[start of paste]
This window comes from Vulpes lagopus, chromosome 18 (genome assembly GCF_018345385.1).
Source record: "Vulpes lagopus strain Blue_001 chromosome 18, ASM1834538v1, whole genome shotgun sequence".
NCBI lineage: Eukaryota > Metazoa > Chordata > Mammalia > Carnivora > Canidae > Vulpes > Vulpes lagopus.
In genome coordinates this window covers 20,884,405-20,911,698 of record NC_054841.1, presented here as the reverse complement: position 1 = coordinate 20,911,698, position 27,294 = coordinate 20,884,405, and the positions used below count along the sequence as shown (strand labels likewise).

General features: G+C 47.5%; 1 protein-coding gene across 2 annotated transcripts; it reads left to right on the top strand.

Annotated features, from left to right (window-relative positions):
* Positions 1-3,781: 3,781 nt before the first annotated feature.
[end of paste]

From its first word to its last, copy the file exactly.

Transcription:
This window comes from Vulpes lagopus, chromosome 18 (genome assembly GCF_018345385.1).
Source record: "Vulpes lagopus strain Blue_001 chromosome 18, ASM1834538v1, whole genome shotgun sequence".
NCBI lineage: Eukaryota > Metazoa > Chordata > Mammalia > Carnivora > Canidae > Vulpes > Vulpes lagopus.
In genome coordinates this window covers 20,884,405-20,911,698 of record NC_054841.1, presented here as the reverse complement: position 1 = coordinate 20,911,698, position 27,294 = coordinate 20,884,405, and the positions used below count along the sequence as shown (strand labels likewise).

General features: G+C 47.5%; 1 protein-coding gene across 2 annotated transcripts; it reads left to right on the top strand.

Annotated features, from left to right (window-relative positions):
* Positions 1-3,781: 3,781 nt before the first annotated feature.